Despite the 'ice-breaking' trips, distrust of Japan still runs deep
Historical issues are time bombs ticking in bilateral ties between China and Japan - no matter how close economic relations become, relations will not be truly cordial until these issues are resolved, Chinese war-history activists say.
The 'ice-breaking' trips by leaders of both countries since 2006 may have boosted trade, but activists emphasise that history has not been forgotten and distrust of Japan still runs deep.
As President Hu Jintao prepares for this week's visit to Japan, they urge Chinese leaders to continue pressing Japan on historical issues. The Tokyo trip is the first by a Chinese head of state in a decade and the first since former Japanese prime minister Junichiro Koizumi angered Beijing with frequent visits to the controversial Yasukuni Shrine.
'They might think that the mention of history would affect Sino-Japanese relations, but it is a pain the Chinese people can never brush away,' said author Chen Zhongshun, who has been interviewing wartime victims for 30 years.
'Without a correct understanding of history, it is possible that serious confrontations will arise between the younger generations on both sides, fuelled by new rivalries and old hatreds,' Mr Chen said.
In 2005, student protests broke out across 20 mainland cities after the Japanese government approved a right-wing publisher's textbook which blamed China for starting the 1937-1945 Sino-Japanese war, and whitewashed the Nanking Massacre.
Young Chinese also tend to distrust Japan and see it in a negative light. This undercurrent surfaces in chat rooms whenever disputes arise between China and Japan.
Veteran wartime-compensation activist Tong Zeng said such emotions were unavoidable because Japan was not putting its words into action.
'Japan's current policy cannot convince the world of its quest for peace,' Mr Tong said.
Visits by government officials and parliamentarians to the Yasukuni Shrine, which honours 14 class-A war criminals, and the continued approval by the government of textbooks that water down Japan's aggression during its invasion of China, are just two examples.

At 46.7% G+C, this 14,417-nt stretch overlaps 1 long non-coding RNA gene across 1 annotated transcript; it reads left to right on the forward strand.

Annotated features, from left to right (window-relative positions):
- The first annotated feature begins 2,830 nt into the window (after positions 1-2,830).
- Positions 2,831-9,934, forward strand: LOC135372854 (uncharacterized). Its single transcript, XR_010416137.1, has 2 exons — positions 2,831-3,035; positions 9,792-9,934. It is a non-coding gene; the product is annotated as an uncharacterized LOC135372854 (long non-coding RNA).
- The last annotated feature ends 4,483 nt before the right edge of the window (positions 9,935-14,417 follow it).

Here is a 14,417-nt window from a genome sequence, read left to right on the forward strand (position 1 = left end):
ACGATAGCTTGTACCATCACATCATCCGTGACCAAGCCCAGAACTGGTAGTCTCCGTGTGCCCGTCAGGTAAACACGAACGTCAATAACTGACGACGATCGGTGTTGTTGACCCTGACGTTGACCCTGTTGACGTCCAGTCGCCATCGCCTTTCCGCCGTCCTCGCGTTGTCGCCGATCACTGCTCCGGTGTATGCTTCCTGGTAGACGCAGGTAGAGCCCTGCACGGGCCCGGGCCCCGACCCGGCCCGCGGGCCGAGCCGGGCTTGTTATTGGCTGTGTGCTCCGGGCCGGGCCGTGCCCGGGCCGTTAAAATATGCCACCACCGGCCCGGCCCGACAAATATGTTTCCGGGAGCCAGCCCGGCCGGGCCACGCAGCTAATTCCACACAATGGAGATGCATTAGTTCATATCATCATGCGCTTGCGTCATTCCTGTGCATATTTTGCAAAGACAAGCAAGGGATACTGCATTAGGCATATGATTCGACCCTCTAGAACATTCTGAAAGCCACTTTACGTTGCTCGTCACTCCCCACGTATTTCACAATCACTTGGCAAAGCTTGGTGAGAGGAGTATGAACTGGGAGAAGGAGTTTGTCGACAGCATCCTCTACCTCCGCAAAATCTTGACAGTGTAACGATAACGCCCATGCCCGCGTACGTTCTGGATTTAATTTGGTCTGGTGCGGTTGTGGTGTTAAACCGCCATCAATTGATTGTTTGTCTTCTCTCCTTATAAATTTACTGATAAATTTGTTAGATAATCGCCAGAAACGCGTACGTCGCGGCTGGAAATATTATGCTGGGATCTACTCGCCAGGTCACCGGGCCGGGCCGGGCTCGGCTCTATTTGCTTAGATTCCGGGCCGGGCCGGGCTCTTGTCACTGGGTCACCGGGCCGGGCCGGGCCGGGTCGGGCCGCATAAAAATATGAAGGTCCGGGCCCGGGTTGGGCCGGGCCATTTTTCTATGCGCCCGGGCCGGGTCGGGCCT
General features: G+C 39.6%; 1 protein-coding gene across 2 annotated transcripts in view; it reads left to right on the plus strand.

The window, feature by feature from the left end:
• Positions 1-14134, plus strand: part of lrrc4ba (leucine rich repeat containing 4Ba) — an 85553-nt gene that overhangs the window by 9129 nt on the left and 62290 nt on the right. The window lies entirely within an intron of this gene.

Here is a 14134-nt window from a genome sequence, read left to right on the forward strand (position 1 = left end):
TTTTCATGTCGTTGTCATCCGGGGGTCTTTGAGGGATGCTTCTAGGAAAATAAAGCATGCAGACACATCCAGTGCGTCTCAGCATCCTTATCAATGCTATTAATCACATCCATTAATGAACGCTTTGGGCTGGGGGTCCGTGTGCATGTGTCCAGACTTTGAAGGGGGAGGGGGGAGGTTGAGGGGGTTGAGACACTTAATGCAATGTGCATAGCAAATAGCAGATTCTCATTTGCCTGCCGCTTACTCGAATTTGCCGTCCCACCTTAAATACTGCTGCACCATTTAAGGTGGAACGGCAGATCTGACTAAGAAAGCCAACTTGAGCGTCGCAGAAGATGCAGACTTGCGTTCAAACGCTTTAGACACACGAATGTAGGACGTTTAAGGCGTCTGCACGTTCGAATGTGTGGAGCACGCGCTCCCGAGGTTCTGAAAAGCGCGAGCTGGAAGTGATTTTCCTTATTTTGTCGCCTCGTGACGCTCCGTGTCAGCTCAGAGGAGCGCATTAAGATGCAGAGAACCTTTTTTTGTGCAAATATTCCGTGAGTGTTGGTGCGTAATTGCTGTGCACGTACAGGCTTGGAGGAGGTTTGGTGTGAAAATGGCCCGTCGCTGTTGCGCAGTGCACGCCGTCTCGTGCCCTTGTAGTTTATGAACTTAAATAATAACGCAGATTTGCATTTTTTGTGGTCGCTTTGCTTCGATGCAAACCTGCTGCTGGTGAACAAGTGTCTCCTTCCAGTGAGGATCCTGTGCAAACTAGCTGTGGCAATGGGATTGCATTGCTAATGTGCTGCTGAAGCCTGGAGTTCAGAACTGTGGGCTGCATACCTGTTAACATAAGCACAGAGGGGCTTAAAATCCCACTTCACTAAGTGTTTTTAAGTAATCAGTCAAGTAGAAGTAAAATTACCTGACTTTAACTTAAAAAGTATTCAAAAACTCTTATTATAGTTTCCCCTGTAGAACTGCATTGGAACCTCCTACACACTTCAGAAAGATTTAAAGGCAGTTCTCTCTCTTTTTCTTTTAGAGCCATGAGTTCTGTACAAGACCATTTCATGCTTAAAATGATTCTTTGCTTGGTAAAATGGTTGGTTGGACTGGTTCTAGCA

The two governments set up a joint study group in 2006 with the hope of clearing up differences on wartime history. However, there have been no breakthroughs.
For Mr Tong, the most important thing is to help those victims still alive. 'Apologies are insufficient. Japan must take concrete action, such as to provide compensation.'
For 19 years, Mr Tong has been trying to locate wartime victims - comfort women, men forced into hard labour and those injured by indiscriminate bombing and by bacterial and chemical weapons - and get compensation from the Japanese government and corporations. But he has been unsuccessful. His last attempt was turned down by Japan's high court in April of last year.
Mr Tong is now working on ways to provide financial assistance to these victims, whose numbers are quickly dwindling due to age.
By the end of last year, his organisation, the China Federation for Demanding Compensation from Japan, had located 540 surviving victims, 475 of whom were forced labourers.
'Every leader since Deng Xiaoping has always emphasised to their Japanese counterparts of the need to 'learn from history',' Mr Tong said.
'We trust that our leader this time will do the same.'
He said he hoped Mr Hu would be able to pressure Japan to at least offer apologies and financial help to the wartime victims, especially the very few comfort women still alive.
'They are all like candles, their last flame flickering. If Japan still does not do something, the damage caused will be irrevocable.'
Chinese experts estimate there were at least 200,000 comfort women on Chinese soil alone. There are now about 50 left, Mr Tong said.